Giving people a vague open ended option and no say in how political lords and masters interpret and impose it, is recipe for impasse and unhappy outcome rather than strong democracy. It’s actually easy for leavers to advocate a 2nd referendum on the basis that the 2016 vote told politicians to go off and make a good plan for it. A second vote is endorsing or rejecting that plan/stitch up MPs come up with, because if you genuinely support direct democracy over representative, this sequencing completes good model of direct democracy. It’s identical to democracy government insists underpins industrial relations.

The reality of the impasse today is Leavers arguing the best democratic outcome is let the executive or representative interpret and decide the 2016 leave vote. I argue let the people have a say in how MPs ultimately interpret 2016 result, I argue this not to bury brexit, but to save brexit from becoming a bad deal or vassalage. I argue it as our best opportunity to unearth and separate those warring dragons and restore peace to these lands.



Betting on a Peterborough by election in 2019

March 17th, 2019

A 16% return in just over a month?

This market by Ladbrokes is not on the result of any potential by election but whether there will be one in 2019. The recall petition in Peterborough opens on Tuesday and ends on the 1st of May 2019 meaning this bet will pay out in a little over six weeks.

I think the nature of the conviction and claiming a salary whilst in prison would enrage voters in all circumstances. Coupled with the polarised nature of the country over Brexit now matter how she votes (or abstains) on Brexit she’ll annoy voters which might see a few more signatures collected.

The dynamics of North Antrim clearly don’t apply here where the first ever recall process occurred but insufficient signatures were received to trigger a by election. With both parties urging the convicted criminal Fiona Onasanya to stand down as an MP so I think the threshold of 6,967 signatures to trigger a by election will be reached.

If you want to understand how the recall process works click this link.




Labour’s path to victory. The seats that could put Labour in power

March 17th, 2019

Link to the map above

Imagine, if you will, Jeremy Corbyn beaming and waving from the steps of 10 Downing Street, installed in power after a general election victory. On most current polls this looks unlikely: Labour are well adrift, perhaps as much as 10 points behind the Conservatives. Politics, however, is particularly volatile at present and Labour managed to turn around a much bigger deficit than that in 2017. Such fantasies or nightmares cannot be dismissed as fanciful just yet.

If Labour are going to win the next election, how are they going to do it? For a start, they’ll need substantially all of the 262 seats that they won at the last election, including those taken by those who have since left the party, but on top of that they’ll need gains. Above is an interactive map of Labour’s 100 most attainable targets, representing every seat that could be taken on a 7% swing. That’s a big swing, but Labour would need to take nearly two thirds of these to get an overall majority of one.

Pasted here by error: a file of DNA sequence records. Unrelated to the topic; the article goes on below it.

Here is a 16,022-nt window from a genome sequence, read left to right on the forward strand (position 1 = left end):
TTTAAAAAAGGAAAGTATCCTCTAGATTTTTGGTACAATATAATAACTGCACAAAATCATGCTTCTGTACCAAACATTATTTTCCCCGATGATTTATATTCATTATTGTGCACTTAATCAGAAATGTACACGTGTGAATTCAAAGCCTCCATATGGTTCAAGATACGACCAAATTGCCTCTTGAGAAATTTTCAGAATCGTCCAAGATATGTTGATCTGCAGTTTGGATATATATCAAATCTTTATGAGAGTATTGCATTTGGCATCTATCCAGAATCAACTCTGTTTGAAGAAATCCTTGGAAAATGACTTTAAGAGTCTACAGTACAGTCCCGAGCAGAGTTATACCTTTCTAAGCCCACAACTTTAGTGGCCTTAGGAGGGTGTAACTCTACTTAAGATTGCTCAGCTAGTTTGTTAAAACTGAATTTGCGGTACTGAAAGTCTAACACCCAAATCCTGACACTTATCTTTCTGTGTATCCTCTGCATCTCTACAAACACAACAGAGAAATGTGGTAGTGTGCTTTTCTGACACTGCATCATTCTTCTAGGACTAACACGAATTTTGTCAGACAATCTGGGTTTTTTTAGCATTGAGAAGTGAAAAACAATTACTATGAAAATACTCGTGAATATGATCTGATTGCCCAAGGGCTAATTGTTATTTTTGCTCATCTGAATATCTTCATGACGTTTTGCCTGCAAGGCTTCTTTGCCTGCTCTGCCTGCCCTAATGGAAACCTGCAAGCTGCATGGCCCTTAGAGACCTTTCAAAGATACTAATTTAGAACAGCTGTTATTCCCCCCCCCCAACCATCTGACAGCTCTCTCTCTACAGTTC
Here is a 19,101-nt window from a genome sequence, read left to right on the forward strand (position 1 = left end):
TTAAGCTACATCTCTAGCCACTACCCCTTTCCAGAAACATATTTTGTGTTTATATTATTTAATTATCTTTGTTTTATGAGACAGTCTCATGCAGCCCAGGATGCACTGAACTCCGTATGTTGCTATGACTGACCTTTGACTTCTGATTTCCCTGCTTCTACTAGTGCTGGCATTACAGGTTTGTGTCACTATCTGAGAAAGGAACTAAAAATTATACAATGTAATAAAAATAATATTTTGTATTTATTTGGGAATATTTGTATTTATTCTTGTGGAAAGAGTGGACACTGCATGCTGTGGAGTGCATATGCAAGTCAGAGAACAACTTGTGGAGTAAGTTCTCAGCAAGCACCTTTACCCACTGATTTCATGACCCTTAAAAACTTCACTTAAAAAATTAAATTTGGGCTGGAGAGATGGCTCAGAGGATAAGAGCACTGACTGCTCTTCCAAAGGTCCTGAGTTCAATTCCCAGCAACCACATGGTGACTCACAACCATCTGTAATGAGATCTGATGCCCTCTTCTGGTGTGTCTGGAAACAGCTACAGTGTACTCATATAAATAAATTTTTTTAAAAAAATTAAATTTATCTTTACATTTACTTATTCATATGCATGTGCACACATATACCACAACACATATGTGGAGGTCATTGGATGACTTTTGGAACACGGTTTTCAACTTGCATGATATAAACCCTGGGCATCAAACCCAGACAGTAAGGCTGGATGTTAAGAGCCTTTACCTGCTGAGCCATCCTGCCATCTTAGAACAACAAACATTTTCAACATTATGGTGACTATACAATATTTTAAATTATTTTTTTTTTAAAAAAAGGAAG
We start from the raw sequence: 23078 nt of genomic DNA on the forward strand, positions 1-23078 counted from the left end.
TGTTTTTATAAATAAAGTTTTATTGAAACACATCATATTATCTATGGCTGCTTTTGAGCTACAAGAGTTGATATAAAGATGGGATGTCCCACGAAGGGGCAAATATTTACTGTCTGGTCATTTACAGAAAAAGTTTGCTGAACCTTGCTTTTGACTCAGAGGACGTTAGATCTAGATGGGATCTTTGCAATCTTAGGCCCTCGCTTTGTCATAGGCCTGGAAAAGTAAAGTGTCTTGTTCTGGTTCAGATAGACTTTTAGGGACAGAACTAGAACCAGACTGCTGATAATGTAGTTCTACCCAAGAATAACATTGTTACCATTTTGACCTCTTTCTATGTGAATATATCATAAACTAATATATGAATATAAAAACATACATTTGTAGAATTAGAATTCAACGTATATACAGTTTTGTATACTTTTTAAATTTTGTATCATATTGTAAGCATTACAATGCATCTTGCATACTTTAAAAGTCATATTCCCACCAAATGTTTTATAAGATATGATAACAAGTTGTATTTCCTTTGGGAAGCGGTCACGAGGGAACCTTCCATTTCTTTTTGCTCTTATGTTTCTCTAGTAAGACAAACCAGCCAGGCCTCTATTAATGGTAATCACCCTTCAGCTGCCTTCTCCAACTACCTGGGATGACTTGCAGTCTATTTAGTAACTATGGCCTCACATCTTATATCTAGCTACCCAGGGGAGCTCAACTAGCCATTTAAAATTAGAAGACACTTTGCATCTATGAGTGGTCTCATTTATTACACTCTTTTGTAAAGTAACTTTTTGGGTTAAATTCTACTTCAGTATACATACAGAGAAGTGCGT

I have categorised these by Brexicity. Where Leave or Remain won with more than 60% of the vote, I’ve labelled them strongly in that category. More close-fought seats are labelled Moderately Leave or Remain (as appropriate).

The first thing to note is just how many of these are in Scotland: 28. Even if Labour would settle for being the largest party, eight of the 30 most attainable targets are in Scotland too. That’s wholly disproportionate – fewer than one in ten seats in Parliament are Scottish.

Labour can win without Scotland but it would make their job a heck of a lot harder.  They would need nearly a 7% swing to get a bare majority. This would mean them taking seats like Southport, Worthing East & Shoreham and Cities of London & Westminster, seats that they have never taken before.

Labour’s dismal polling in Scotland should be a huge concern to them. If turning things around in Scotland isn’t in their top three priorities right now, they are making a big mistake.

What about the question of Brexit? Superficially, it’s more or less a wash.  47 seats leaned Remain and 53 leaned to Leave. But once you take out Scotland and London, just 11 out of 62 target seats voted to Remain in the EU. If you wondered why Labour haven’t seemed more enthusiastic about courting Remain voters, there’s your answer.

(This may nevertheless be a strategic error. Labour’s voters are disproportionately drawn from the ranks of Remainers even in heavily Leave-voting seats and will form a majority of their voter base in almost every seat they hold. A high priority should be keeping these voters happy. Manifestly many of them currently are not.)

Those 62 target seats outside London and Scotland are in the main very different from Labour’s traditional metropolitan strongholds. Labour have been focussing on the concerns of towns and this is why. Gloucester, Colchester, Carlisle, Mansfield and Telford are very different places but all have the similar concerns of third division places in a world that to many seems as if it is increasingly being run for the benefit exclusively of those in the top tier.

Labour is looking to move the conversation on from Brexit. That may be an impossible task but it is its best chance of further progress.

Alastair Meeks